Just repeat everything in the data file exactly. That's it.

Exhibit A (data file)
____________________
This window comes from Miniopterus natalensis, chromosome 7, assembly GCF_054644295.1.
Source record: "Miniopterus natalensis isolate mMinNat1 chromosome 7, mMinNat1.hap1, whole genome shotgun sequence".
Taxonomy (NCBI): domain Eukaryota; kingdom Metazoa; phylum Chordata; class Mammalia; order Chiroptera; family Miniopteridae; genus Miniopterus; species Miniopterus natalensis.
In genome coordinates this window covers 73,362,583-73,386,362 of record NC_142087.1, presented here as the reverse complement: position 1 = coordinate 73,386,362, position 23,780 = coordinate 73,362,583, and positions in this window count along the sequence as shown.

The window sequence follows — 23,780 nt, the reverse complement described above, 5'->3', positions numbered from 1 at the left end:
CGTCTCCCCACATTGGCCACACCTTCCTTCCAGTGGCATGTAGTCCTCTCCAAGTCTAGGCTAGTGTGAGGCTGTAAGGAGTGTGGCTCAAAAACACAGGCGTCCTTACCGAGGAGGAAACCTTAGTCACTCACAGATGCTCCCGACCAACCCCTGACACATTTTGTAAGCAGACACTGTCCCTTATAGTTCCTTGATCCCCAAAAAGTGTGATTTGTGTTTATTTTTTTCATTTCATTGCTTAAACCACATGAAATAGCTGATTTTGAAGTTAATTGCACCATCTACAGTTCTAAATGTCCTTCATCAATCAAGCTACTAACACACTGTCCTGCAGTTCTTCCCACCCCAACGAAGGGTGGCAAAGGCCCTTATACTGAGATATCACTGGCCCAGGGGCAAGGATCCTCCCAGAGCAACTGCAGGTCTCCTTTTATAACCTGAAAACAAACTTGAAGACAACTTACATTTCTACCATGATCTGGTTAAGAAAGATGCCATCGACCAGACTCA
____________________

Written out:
This window comes from Miniopterus natalensis, chromosome 7, assembly GCF_054644295.1.
Source record: "Miniopterus natalensis isolate mMinNat1 chromosome 7, mMinNat1.hap1, whole genome shotgun sequence".
Taxonomy (NCBI): domain Eukaryota; kingdom Metazoa; phylum Chordata; class Mammalia; order Chiroptera; family Miniopteridae; genus Miniopterus; species Miniopterus natalensis.
In genome coordinates this window covers 73,362,583-73,386,362 of record NC_142087.1, presented here as the reverse complement: position 1 = coordinate 73,386,362, position 23,780 = coordinate 73,362,583, and positions in this window count along the sequence as shown.

The window sequence follows — 23,780 nt, the reverse complement described above, 5'->3', positions numbered from 1 at the left end:
CGTCTCCCCACATTGGCCACACCTTCCTTCCAGTGGCATGTAGTCCTCTCCAAGTCTAGGCTAGTGTGAGGCTGTAAGGAGTGTGGCTCAAAAACACAGGCGTCCTTACCGAGGAGGAAACCTTAGTCACTCACAGATGCTCCCGACCAACCCCTGACACATTTTGTAAGCAGACACTGTCCCTTATAGTTCCTTGATCCCCAAAAAGTGTGATTTGTGTTTATTTTTTTCATTTCATTGCTTAAACCACATGAAATAGCTGATTTTGAAGTTAATTGCACCATCTACAGTTCTAAATGTCCTTCATCAATCAAGCTACTAACACACTGTCCTGCAGTTCTTCCCACCCCAACGAAGGGTGGCAAAGGCCCTTATACTGAGATATCACTGGCCCAGGGGCAAGGATCCTCCCAGAGCAACTGCAGGTCTCCTTTTATAACCTGAAAACAAACTTGAAGACAACTTACATTTCTACCATGATCTGGTTAAGAAAGATGCCATCGACCAGACTCA